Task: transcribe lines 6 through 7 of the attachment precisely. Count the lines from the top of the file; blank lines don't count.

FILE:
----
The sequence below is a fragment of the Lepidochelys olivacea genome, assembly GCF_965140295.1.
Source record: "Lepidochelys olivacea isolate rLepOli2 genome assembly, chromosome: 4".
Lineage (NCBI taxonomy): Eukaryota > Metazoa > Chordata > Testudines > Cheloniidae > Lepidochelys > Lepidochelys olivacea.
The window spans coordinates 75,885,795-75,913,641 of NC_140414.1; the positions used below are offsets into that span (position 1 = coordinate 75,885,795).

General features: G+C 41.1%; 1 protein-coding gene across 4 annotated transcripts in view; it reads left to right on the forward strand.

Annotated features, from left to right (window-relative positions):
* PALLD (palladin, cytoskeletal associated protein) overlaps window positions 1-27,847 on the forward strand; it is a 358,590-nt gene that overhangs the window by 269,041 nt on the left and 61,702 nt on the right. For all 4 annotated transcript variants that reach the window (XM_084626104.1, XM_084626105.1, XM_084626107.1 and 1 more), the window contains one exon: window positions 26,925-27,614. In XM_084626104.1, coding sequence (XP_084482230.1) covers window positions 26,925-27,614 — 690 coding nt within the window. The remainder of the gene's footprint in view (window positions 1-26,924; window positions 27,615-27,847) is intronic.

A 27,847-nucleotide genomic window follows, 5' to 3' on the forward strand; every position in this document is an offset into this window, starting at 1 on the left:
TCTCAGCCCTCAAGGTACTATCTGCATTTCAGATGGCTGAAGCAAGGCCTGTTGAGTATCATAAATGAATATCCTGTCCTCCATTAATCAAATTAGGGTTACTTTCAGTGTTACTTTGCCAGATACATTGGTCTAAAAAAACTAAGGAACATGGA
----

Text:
Annotated features, from left to right (window-relative positions):
* PALLD (palladin, cytoskeletal associated protein) overlaps window positions 1-27,847 on the forward strand; it is a 358,590-nt gene that overhangs the window by 269,041 nt on the left and 61,702 nt on the right. For all 4 annotated transcript variants that reach the window (XM_084626104.1, XM_084626105.1, XM_084626107.1 and 1 more), the window contains one exon: window positions 26,925-27,614. In XM_084626104.1, coding sequence (XP_084482230.1) covers window positions 26,925-27,614 — 690 coding nt within the window. The remainder of the gene's footprint in view (window positions 1-26,924; window positions 27,615-27,847) is intronic.